Sadly, many families know firsthand what is necessary to help a loved one understand that they have a substance abuse problem: intervention. Until that person can accept that they are in need of help, attempts to treat them are usually in vain.

The same is true of a town or region; in this case, Great Barrington and South County, many of whose residents labor under the misconception that they remain comfortably tucked away from the mental health and substance abuse problems that plague the rest of the Berkshires and the nation as a whole. To compound the matter, those even willing to acknowledge that South County is not immune in this sphere often don't realize that a trip to Pittsfield isn't necessary; treatment options exist right in their back yard.

It's true that the Brien Center, the county's nonprofit mental health and substance addiction treatment agency, has its headquarters in Pittsfield, but its reach is regional. The center maintains facilities in Williamstown, North Adams, Pittsfield and, yes, even on Cottage Street in Great Barrington.

One of the center's toughest problems to overcome is erasing the stigma associated with behavioral problems. According to Robert McGraw, a Berkshire County sheriff's deputy who serves on his agency's Opiate Task Force, "[Great Barrington] has huge opioid addiction issues." This may not be what South County residents want to hear, but effective treatment of individuals requires a focused effort by the entire community, beginning with an understanding that behavioral problems are a medical issue — no different from more visible afflictions, and no more deserving of condemnation.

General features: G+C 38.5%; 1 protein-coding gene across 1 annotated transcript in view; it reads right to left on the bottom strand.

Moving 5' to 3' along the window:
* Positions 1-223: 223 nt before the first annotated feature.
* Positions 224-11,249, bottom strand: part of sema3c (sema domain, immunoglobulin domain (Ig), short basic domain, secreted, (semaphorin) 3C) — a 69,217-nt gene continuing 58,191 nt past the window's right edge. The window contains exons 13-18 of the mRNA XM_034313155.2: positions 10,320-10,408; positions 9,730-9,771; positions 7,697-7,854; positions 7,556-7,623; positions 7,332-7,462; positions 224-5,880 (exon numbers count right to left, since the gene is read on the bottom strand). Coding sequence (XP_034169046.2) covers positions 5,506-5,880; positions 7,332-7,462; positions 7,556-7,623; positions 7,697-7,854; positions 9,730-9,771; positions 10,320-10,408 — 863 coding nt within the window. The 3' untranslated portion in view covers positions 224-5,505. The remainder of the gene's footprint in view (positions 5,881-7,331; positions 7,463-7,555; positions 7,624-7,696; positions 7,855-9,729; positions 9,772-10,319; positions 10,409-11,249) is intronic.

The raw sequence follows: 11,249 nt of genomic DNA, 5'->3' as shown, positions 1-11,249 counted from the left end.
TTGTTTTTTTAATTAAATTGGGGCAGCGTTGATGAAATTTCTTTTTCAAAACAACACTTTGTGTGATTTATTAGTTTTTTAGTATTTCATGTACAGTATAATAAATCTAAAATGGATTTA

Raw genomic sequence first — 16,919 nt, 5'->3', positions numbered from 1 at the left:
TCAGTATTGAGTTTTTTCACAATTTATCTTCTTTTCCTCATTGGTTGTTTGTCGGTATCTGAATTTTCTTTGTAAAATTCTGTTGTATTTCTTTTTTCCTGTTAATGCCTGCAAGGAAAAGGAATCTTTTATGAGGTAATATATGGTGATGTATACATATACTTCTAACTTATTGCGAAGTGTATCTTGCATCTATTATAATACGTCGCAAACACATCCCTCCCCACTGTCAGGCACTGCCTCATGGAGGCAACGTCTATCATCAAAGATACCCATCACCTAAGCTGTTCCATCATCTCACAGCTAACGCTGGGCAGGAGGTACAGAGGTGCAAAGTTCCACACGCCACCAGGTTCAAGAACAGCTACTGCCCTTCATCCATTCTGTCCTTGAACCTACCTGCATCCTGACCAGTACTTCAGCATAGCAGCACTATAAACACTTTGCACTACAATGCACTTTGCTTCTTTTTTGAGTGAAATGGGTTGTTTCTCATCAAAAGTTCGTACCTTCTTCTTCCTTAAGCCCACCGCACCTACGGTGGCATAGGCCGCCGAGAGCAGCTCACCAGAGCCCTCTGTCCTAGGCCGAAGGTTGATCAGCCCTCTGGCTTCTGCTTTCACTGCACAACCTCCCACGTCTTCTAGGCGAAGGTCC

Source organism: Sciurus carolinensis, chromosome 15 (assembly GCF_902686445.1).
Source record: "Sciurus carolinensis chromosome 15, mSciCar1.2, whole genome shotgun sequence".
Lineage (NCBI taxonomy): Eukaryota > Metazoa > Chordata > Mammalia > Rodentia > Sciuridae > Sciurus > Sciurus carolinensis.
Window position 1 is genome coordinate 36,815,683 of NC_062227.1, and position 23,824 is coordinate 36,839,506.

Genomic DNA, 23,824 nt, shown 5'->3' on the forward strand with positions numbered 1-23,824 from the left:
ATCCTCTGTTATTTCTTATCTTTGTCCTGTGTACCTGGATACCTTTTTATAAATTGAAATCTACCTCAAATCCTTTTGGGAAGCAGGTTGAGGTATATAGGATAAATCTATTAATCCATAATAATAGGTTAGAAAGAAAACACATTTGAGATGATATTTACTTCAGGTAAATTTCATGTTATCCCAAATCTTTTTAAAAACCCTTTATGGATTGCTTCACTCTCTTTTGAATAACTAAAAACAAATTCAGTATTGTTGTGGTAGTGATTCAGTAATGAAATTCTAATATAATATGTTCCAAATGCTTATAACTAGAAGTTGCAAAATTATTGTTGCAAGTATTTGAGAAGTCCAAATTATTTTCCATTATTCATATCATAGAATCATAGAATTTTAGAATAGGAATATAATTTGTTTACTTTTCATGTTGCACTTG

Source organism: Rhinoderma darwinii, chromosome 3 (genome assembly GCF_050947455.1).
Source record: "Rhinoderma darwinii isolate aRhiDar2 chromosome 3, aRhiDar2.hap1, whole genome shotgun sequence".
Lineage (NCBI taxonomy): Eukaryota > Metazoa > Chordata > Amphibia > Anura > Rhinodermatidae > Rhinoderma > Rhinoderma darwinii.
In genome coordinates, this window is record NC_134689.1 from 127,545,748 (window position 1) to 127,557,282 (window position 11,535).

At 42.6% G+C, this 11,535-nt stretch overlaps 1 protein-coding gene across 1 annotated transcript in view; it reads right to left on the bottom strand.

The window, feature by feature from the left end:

Earlier this week, state Representative William "Smitty" Pignatelli, who represents the area, convened a group of involved professionals in Great Barrington to discuss the challenges facing behavioral treatment in the Berkshires. He was blunt in addressing a chronic problem — a shortage of treatment money — and acknowledged that more state mental health aid will not be forthcoming. He succeeded in using his pulpit to raise consciousness about a pressing issue. The meeting knocked a chip out of the monolith of ignorance and prejudice surrounding mental health issues, particularly in South County, and if the opioid addiction battle is to be won it will require acceptance that addiction afflicts rich and poor, rural and urban, and all ethnic and demographic groups. No one is immune.